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City Council: a 'get-it-done gang'?

Do 17 critical needs amount to "prioritizing"? Anyhow, that's the Seattle City Council’s to-do list for 2010.

Does a list of 17 critical needs sound a little overwhelming? Welcome to the Seattle City Council’s priorities for 2010.

Given that there are nine council members, that amounts to just under two items apiece. So, arguably, the list may be more manageable than it sounds.

The council, which unveiled its priority list during a meeting Monday (Feb. 22), certainly wants it to be seen as a doable and practical list — in essence a work plan. The items, said Council President Richard Conlin, "will guide our work."

There is also a very big political overlay, and the council seemed to be using the chance to brand itself as effective and hard-working. Council member Sally Bagshaw said, "This council is going to be known as the get-it-done gang." Referring to the entire list of items, Conlin said, "We are here to get things done for Seattle."

A listing of priorities has become an annual rite for the council. But, with Mayor Mike McGinn’s recent State of the City speech drawing relatively sparse turnout, the council also seemed to consciously use the list to show itself as being in touch with people. There was greater attendance, apparently drawn by council members' messages to supporters and interest groups.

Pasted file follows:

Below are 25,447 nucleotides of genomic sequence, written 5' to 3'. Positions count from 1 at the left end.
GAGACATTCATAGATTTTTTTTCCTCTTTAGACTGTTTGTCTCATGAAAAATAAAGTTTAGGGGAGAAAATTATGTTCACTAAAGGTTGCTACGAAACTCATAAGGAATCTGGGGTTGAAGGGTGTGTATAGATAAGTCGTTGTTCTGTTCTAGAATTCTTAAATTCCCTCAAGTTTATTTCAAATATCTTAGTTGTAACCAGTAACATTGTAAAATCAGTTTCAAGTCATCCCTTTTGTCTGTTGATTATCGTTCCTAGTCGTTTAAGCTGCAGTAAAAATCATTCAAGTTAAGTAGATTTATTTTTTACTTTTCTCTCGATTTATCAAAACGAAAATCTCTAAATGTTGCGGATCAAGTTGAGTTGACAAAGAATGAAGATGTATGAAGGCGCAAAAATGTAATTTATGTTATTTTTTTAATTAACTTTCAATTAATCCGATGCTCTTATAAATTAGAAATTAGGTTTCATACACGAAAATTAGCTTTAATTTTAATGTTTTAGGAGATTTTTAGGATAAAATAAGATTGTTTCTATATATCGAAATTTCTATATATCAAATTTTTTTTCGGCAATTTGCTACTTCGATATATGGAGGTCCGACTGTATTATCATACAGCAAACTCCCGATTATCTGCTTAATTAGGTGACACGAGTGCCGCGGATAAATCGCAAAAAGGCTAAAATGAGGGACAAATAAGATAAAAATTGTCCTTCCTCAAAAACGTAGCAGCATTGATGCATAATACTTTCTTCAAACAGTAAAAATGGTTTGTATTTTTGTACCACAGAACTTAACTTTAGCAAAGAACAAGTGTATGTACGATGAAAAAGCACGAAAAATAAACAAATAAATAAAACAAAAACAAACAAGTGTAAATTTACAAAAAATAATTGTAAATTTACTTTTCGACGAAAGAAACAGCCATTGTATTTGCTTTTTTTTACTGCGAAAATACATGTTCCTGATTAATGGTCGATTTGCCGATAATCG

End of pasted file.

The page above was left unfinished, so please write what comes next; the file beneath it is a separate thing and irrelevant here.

The list pays considerable attention to the city's economic situation. For instance, under the theme "build a livable city for our future," the council listed six priorities: economic recovery, development, partnership, waste reduction, carbon neutrality, and history and culture.

Another theme is to "foster safe, just and healthy communities for all," which lays out plans for work on education, public safety, local food, and several other areas. The third is "invest public resources fairly and effectively," which includes work on the budget and two major transportation projects, the Alaskan Way Viaduct replacement and a new Highway 520 bridge.

Is anything missing? Feel like your priority is left out? You might want to contact your friendly councilmember right away.

Joe Copeland is political editor for Crosscut. You can reach him at Joe.Copeland@crosscut.com.


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